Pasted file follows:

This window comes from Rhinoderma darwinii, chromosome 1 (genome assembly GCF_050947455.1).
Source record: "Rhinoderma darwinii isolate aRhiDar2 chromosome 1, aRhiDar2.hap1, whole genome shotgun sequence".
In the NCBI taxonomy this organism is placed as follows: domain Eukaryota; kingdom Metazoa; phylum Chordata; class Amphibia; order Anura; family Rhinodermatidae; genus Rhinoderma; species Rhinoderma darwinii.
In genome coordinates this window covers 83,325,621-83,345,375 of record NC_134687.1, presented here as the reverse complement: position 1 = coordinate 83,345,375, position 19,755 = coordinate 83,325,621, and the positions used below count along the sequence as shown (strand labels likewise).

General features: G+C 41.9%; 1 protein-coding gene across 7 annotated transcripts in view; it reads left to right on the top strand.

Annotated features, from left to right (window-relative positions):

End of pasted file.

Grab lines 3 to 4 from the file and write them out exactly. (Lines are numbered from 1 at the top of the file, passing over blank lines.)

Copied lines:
In the NCBI taxonomy this organism is placed as follows: domain Eukaryota; kingdom Metazoa; phylum Chordata; class Amphibia; order Anura; family Rhinodermatidae; genus Rhinoderma; species Rhinoderma darwinii.
In genome coordinates this window covers 83,325,621-83,345,375 of record NC_134687.1, presented here as the reverse complement: position 1 = coordinate 83,345,375, position 19,755 = coordinate 83,325,621, and the positions used below count along the sequence as shown (strand labels likewise).